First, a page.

Discover how to grow Brussels sprouts from seed with this step-by-step guide for a bountiful harvest in your garden!
Brussels sprouts are a great addition to any garden. They're not only tasty, but their unique stalks add a touch of whimsy to your vegetable patch. The plants produce lots of tight buds that resemble miniature cabbages, growing on tall stems with a mass of bushy leaves at the top.
If you live in a cool coastal area, you have the perfect environment for growing brussel sprouts in the spring or fall. However, you can also grow this vegetable in winter in warmer regions. They require a little patience and care, but the end result is well worth it.
So, are you ready to roll up your sleeves and get those tiny seeds sprouting into delicious, nutritious green orbs? Let's get growing!
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Brussel Sprout Varieties
One benefit to growing brussel sprouts from seed is that you can find a wider variety than what's available at the garden center. There are some with reddish buds and many in various shades of green. The flavor also differs, ranging from mild and buttery to strong and earthy.
Choose a Brussel sprout variety that's best suited for your location. Some types have greater heat tolerance, and maturity dates range from 90 to 150 days.
- 'Catskill' has compact stalks with giant 2-inch diameter sprouts.
- 'Green Gems' produces many buds on tall stems in only 85 days.
- 'Jade Cross' is a vigorous hybrid with poor heat tolerance, maturing in about 90 days.
- 'Long Island' grows up to 3 feet tall with lots of large diameter sprouts.
- 'Red Rubine' is a red heirloom variety with sweet flavor when grown in cooler climates.
When to Plant Brussel Sprout Seeds
Brussels sprouts are cool-weather crops, meaning they prefer the milder temperatures of spring or fall. Depending on when you want to harvest, you can start your seeds in two different periods:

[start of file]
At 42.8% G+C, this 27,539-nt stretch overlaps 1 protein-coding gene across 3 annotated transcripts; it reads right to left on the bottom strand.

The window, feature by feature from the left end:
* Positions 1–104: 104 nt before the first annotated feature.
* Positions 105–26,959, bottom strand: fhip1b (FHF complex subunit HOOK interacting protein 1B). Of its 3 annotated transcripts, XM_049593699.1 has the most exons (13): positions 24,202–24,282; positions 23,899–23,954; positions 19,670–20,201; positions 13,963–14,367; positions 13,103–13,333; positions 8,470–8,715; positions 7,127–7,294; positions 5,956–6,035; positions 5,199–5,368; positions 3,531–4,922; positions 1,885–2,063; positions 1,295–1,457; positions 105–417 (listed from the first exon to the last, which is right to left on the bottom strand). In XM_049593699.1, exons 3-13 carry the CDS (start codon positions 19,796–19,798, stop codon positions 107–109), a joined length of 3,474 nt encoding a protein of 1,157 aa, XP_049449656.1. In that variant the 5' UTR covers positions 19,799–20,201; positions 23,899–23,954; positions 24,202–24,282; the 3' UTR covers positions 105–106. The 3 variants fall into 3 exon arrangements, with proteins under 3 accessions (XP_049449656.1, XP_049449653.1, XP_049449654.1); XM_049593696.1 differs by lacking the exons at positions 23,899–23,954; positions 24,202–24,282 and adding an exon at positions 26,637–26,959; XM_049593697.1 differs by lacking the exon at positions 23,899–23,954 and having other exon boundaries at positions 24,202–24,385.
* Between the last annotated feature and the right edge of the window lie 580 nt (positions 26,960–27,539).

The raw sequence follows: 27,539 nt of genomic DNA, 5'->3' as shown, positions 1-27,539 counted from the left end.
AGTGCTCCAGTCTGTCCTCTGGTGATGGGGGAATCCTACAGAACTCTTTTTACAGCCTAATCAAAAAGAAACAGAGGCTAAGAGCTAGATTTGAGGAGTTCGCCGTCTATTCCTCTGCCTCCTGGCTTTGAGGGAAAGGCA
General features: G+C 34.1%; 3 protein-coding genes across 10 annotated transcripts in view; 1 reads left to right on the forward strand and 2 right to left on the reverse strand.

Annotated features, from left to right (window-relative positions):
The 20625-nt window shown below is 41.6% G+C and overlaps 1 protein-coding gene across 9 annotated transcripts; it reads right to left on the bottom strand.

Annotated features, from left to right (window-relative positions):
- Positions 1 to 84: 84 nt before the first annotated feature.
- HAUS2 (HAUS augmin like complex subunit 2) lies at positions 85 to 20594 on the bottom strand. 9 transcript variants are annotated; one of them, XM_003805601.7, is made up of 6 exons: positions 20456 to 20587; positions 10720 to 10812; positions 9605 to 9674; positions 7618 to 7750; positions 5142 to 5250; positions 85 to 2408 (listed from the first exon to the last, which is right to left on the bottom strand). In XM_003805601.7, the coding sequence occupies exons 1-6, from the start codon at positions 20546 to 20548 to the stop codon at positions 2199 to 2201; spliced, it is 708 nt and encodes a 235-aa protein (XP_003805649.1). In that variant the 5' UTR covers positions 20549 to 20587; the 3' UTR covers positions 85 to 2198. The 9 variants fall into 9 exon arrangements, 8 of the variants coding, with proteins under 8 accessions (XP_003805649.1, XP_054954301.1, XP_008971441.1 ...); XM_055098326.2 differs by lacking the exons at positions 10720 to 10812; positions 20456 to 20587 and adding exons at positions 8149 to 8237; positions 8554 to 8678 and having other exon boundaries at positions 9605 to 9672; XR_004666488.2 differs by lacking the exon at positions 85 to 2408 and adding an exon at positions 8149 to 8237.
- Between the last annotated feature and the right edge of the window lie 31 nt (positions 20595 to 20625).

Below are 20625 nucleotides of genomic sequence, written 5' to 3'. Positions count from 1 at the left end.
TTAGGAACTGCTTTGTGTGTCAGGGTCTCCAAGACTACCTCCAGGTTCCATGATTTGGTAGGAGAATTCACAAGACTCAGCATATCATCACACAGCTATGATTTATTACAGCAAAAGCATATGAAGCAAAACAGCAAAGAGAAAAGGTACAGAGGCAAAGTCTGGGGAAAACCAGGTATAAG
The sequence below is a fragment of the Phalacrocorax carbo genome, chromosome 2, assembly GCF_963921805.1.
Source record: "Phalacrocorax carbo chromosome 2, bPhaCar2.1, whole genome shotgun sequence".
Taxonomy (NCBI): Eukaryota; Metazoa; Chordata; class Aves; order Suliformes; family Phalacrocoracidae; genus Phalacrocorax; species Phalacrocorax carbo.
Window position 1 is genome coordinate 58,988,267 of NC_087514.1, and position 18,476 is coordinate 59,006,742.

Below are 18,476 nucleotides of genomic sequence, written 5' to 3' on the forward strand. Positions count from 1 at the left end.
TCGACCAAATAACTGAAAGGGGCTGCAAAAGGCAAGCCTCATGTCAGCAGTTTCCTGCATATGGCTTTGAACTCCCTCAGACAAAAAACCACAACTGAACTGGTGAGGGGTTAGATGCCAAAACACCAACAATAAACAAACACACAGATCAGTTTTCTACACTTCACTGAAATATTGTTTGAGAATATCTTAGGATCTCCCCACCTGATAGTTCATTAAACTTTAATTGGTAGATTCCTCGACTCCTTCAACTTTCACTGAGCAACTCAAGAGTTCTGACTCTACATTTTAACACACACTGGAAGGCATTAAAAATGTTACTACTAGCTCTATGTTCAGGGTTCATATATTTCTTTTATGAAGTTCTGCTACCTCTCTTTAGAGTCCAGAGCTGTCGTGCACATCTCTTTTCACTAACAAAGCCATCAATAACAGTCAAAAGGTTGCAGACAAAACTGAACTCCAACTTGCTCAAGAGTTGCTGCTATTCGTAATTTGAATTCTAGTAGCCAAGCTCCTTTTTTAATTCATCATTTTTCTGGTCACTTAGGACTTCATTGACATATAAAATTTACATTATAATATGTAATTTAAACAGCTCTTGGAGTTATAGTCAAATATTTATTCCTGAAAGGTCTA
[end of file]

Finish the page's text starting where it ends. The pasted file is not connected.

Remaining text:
- For a spring harvest, sow your seeds about three weeks before your last frost date.
- For a winter or early spring harvest, you'll want to start your seeds in mid-summer, so you can transplant them about eight weeks later in early fall.
How to Plant Brussel Sprout Seeds
These plants are quite sensitive about having their roots disturbed, so using peat pots can make the transplanting process smoother and less traumatic for your little sprouts. You can also use deep root trainer seed trays that open like a book, so you can easily lift the seedlings out.
- Fill your peat pots or sterilized seed trays with a pre-moistened seed starting mix. Press lightly on the top of the soil to remove any air pockets.
- Place one or two seeds in each pot. Cover the seeds lightly with the seed starting mix. They only need to be about ¼ to ½ inch deep.
- Water the seeds gently. It's crucial to keep the soil moist, but not soggy, to encourage germination. A spray bottle can be handy for this.
- Keep the containers at a temperature of 59 to 64°F in a sunny spot or under grow lights. You should start to see little seedlings pop up in 7 to 10 days.
Soil Conditions for Growing Brussel Sprouts
While your seeds are sprouting, it's the perfect time to prepare the spot in your garden where they'll ultimately take root. Brussels sprouts need a specific type of soil to truly thrive.
These plants require fast-draining soil. If your garden tends to hold onto water after a good rain, you might need to amend it with some organic matter to improve drainage.